Time matters. It is not easy to be up at two in the morning to follow what is happening at the Olympics in South Korea. Not only is it windy and cold over there, but the different time zone makes it most uncomfortable over here for Europeans to be in real time. Far more congenial, a major U.S. broadcasting company, NBC, on most nights of the 2018 Olympic Winter Games, will begin showing live events at 8 p.m. Eastern Standard Time,7 p.m. Central Standard Time, 6 p.m. Mountain Standard Time, and 5 p.m. Pacific Standard Time. In other words, a major U.S. broadcasting company will be live during peak viewing hours while Europeans will have to get up in the middle of the early morning to get live action.
You will say that this is only because of the time zone differences. But events have been moved to be able to broadcast them to the U.S. in primetime. Why, you might even ask, were the Games awarded to South Korea so the broadcasts would reach the maximum U.S. audience at the best time? Are there more viewers in the United States than in Europe? No. Are there more athletes competing for the United States than for Europe? No. Is there more money being paid by sponsors and media in the United States than in Europe? Clearly yes.
Despite what was supposed to be an exercise in international competition with a large dose of idealism - “The important thing in life is not the triumph but the struggle, the essential thing is not to have conquered but to have fought well,” according to Pierre de Coubertin, the founder of the International Olympic Committee – the modern Games have become a huge commercial display. Except for the wonderful idea of some people working at the United Nations High Commissioner for Refugees to have a refugee group participate in the summer games in Rio, the idealism of Baron de Coubertin has become a nationalistic/sponsorship extravaganza.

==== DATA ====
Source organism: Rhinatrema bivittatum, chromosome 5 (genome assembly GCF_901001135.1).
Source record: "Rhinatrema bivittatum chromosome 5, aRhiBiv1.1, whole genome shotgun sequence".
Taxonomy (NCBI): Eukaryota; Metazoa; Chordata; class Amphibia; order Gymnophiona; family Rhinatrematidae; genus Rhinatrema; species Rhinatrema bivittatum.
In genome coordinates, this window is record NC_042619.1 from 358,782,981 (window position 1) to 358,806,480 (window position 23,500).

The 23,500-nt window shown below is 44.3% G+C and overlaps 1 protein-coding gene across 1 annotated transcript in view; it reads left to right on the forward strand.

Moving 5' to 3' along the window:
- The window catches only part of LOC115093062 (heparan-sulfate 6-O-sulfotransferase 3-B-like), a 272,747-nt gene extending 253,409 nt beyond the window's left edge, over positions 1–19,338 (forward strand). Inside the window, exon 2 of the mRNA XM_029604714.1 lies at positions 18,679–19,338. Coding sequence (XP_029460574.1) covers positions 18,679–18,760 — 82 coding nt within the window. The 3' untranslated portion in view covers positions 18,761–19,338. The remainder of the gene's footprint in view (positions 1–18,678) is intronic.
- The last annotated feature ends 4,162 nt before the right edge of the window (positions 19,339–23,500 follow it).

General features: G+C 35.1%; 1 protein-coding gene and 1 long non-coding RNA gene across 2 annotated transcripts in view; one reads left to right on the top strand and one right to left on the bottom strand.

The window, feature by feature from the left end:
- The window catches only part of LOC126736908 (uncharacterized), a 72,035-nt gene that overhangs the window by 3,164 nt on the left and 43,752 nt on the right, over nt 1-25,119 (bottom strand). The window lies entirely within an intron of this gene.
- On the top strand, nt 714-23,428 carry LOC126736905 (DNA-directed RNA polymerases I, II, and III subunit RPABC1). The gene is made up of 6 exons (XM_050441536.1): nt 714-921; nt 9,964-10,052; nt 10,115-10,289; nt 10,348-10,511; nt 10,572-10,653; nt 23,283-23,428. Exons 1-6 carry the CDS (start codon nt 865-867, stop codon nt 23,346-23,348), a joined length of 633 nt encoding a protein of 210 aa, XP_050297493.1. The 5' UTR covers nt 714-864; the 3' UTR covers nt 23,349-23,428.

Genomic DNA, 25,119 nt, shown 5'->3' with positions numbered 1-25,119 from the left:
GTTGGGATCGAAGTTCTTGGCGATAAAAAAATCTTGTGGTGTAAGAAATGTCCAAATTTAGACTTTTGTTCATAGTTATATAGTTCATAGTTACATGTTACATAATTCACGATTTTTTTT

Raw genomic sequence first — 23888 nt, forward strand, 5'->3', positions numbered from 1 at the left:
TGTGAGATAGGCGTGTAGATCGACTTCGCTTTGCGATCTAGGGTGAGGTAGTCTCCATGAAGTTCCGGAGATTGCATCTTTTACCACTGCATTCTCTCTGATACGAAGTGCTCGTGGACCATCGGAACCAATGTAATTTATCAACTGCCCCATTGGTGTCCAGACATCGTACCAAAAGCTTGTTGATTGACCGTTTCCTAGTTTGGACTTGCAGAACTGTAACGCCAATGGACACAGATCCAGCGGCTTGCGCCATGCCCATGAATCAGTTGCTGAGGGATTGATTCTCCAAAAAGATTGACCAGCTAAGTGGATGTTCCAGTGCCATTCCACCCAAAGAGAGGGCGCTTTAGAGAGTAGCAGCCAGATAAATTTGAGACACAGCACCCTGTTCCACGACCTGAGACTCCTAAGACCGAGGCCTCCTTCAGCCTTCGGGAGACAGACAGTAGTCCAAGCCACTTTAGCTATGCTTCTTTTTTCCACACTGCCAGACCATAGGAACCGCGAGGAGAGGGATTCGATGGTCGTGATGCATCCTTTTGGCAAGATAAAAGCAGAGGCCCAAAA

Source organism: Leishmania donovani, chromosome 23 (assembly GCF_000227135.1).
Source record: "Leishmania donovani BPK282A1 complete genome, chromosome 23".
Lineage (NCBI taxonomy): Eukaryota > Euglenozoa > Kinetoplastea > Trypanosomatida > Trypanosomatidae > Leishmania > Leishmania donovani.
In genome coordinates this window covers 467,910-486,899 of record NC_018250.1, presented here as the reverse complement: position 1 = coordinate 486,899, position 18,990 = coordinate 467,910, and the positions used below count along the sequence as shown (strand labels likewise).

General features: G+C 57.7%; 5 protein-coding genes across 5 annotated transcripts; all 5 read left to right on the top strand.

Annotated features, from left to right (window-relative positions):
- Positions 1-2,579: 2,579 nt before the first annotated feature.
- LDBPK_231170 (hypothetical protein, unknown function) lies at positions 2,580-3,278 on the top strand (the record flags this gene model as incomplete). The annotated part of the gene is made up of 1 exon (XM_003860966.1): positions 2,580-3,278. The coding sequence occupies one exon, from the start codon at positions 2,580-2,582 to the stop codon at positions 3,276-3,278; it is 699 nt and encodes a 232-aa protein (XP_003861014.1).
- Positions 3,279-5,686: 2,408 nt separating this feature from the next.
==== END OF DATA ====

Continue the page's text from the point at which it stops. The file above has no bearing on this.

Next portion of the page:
The counterargument, especially you will say at PyeongChang, has been the possibility of peace between North and South Korea. While there is more hope for a serious dialogue between leaders of the two countries following the Games, poor U.S. Vice-President Mike Pence had to seriously concentrate in order not to turn his head in the direction of the sister of the North Korean ruler. Dialogue? He couldn’t even smile at her, we assume on orders from someone in Washington.
So while the Beltway has lost its role as neutral mediator in the Middle East after the announcement of the recognition of Jerusalem as the capital of Israel, a wonderful opportunity to break the ice between Donald Trump and Kim Jong-un was lost.
The two Koreas marching under one flag was certainly a noteworthy moment. Perhaps less noteworthy than the poor Russian athletes – those allowed to attend – who marched in the opening ceremony under an Olympic flag since the Russian Federation (although not all the athletes) has been banned from the Games.
Politics once again loomed its ugly head amid sports at the 2018 Winter Games. While I will get up at whatever hour to watch Roger Federer play tennis, watching the Olympics at some ungodly hour is not for me. Are you up for the Olympics? Probably yes. Will I get up at two in the morning to watch? Absolutely not.